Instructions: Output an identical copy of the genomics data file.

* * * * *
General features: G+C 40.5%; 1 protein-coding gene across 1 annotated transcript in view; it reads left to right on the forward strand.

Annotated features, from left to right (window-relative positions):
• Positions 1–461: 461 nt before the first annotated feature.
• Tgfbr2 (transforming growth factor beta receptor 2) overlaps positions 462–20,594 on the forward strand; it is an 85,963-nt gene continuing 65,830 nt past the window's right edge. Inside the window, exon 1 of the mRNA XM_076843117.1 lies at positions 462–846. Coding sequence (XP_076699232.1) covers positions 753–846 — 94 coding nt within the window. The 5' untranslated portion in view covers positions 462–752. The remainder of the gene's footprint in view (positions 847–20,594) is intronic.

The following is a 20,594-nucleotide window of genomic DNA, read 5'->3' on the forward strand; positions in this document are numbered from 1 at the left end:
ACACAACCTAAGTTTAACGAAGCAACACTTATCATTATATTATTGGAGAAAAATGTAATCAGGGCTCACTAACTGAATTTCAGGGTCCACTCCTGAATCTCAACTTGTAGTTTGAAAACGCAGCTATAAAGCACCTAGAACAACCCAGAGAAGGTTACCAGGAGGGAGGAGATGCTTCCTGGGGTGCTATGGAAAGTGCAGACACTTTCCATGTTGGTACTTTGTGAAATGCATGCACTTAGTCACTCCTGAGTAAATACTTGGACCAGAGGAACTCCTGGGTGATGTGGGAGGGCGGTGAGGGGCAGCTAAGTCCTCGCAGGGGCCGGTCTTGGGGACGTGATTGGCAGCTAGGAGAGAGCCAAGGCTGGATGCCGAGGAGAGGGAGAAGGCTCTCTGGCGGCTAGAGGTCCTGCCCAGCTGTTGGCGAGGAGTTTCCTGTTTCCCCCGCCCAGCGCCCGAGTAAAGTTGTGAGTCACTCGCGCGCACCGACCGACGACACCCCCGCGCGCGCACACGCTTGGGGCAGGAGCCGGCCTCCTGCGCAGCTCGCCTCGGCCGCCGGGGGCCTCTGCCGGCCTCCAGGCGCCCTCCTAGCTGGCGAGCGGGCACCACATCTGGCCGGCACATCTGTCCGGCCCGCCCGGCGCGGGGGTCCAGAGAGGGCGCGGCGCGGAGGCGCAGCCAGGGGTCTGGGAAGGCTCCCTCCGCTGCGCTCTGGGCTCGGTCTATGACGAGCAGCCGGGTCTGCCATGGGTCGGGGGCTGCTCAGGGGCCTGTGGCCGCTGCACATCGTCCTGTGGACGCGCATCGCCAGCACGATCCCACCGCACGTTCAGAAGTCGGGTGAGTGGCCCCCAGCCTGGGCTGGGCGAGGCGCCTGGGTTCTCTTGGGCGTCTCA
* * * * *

General features: G+C 40.5%; 1 protein-coding gene across 1 annotated transcript in view; it reads left to right on the forward strand.

Annotated features, from left to right (window-relative positions):
• Positions 1–461: 461 nt before the first annotated feature.
• Tgfbr2 (transforming growth factor beta receptor 2) overlaps positions 462–20,594 on the forward strand; it is an 85,963-nt gene continuing 65,830 nt past the window's right edge. Inside the window, exon 1 of the mRNA XM_076843117.1 lies at positions 462–846. Coding sequence (XP_076699232.1) covers positions 753–846 — 94 coding nt within the window. The 5' untranslated portion in view covers positions 462–752. The remainder of the gene's footprint in view (positions 847–20,594) is intronic.

The following is a 20,594-nucleotide window of genomic DNA, read 5'->3' on the forward strand; positions in this document are numbered from 1 at the left end:
ACACAACCTAAGTTTAACGAAGCAACACTTATCATTATATTATTGGAGAAAAATGTAATCAGGGCTCACTAACTGAATTTCAGGGTCCACTCCTGAATCTCAACTTGTAGTTTGAAAACGCAGCTATAAAGCACCTAGAACAACCCAGAGAAGGTTACCAGGAGGGAGGAGATGCTTCCTGGGGTGCTATGGAAAGTGCAGACACTTTCCATGTTGGTACTTTGTGAAATGCATGCACTTAGTCACTCCTGAGTAAATACTTGGACCAGAGGAACTCCTGGGTGATGTGGGAGGGCGGTGAGGGGCAGCTAAGTCCTCGCAGGGGCCGGTCTTGGGGACGTGATTGGCAGCTAGGAGAGAGCCAAGGCTGGATGCCGAGGAGAGGGAGAAGGCTCTCTGGCGGCTAGAGGTCCTGCCCAGCTGTTGGCGAGGAGTTTCCTGTTTCCCCCGCCCAGCGCCCGAGTAAAGTTGTGAGTCACTCGCGCGCACCGACCGACGACACCCCCGCGCGCGCACACGCTTGGGGCAGGAGCCGGCCTCCTGCGCAGCTCGCCTCGGCCGCCGGGGGCCTCTGCCGGCCTCCAGGCGCCCTCCTAGCTGGCGAGCGGGCACCACATCTGGCCGGCACATCTGTCCGGCCCGCCCGGCGCGGGGGTCCAGAGAGGGCGCGGCGCGGAGGCGCAGCCAGGGGTCTGGGAAGGCTCCCTCCGCTGCGCTCTGGGCTCGGTCTATGACGAGCAGCCGGGTCTGCCATGGGTCGGGGGCTGCTCAGGGGCCTGTGGCCGCTGCACATCGTCCTGTGGACGCGCATCGCCAGCACGATCCCACCGCACGTTCAGAAGTCGGGTGAGTGGCCCCCAGCCTGGGCTGGGCGAGGCGCCTGGGTTCTCTTGGGCGTCTCA